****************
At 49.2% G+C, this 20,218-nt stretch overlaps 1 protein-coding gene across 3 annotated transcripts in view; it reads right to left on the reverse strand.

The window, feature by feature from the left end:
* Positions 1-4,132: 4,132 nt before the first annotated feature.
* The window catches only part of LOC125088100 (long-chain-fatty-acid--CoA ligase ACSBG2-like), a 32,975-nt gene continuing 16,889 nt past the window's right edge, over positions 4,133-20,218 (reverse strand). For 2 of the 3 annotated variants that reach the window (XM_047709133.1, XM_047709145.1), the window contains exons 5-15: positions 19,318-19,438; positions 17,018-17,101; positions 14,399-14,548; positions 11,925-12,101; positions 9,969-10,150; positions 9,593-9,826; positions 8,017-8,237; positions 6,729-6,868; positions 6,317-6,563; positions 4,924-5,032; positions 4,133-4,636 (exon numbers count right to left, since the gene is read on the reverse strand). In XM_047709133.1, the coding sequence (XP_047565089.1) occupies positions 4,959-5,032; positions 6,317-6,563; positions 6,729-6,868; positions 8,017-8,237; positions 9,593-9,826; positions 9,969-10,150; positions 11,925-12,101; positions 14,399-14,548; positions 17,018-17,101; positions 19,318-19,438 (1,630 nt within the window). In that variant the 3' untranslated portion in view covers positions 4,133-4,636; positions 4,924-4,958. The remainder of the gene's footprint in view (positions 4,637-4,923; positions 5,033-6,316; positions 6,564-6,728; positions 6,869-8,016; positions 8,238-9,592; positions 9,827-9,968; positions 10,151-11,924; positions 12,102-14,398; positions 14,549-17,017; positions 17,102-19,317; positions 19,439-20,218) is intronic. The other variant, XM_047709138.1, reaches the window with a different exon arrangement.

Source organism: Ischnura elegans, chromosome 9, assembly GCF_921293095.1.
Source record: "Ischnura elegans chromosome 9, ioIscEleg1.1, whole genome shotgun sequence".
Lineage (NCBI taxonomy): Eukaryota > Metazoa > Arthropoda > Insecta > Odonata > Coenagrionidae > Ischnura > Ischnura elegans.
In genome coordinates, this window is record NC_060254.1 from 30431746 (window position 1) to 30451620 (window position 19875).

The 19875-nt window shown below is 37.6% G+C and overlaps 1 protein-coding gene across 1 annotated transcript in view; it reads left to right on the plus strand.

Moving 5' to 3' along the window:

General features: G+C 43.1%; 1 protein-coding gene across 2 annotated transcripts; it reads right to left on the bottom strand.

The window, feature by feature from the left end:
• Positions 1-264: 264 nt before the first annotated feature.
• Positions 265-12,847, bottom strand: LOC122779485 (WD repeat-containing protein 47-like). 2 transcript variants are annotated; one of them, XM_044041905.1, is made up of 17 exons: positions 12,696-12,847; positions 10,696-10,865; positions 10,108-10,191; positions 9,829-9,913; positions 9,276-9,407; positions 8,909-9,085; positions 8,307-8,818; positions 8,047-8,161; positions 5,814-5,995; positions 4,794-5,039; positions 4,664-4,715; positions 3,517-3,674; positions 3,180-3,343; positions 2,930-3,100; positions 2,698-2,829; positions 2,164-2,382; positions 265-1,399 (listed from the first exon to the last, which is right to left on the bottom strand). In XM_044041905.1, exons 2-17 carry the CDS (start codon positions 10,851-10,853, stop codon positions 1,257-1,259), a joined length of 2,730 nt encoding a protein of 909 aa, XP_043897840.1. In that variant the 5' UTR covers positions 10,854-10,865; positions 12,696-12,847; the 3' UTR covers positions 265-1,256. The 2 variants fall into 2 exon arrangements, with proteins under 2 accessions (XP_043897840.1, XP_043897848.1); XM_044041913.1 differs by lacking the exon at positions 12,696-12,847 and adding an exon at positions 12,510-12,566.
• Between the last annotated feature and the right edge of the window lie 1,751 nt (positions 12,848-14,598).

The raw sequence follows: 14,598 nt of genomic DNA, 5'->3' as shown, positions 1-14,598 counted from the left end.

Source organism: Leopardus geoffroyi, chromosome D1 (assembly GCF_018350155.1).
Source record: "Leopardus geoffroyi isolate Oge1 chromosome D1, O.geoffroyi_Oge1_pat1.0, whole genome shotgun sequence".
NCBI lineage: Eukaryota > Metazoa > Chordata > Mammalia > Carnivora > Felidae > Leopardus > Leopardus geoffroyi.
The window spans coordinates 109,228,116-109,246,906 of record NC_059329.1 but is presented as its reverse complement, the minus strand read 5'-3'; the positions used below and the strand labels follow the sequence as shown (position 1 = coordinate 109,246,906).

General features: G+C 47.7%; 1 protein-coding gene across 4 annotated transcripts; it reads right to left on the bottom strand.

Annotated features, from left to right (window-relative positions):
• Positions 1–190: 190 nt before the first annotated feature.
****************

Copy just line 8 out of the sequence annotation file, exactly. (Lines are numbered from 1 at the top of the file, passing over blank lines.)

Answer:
In genome coordinates, this window is record NC_060254.1 from 30431746 (window position 1) to 30451620 (window position 19875).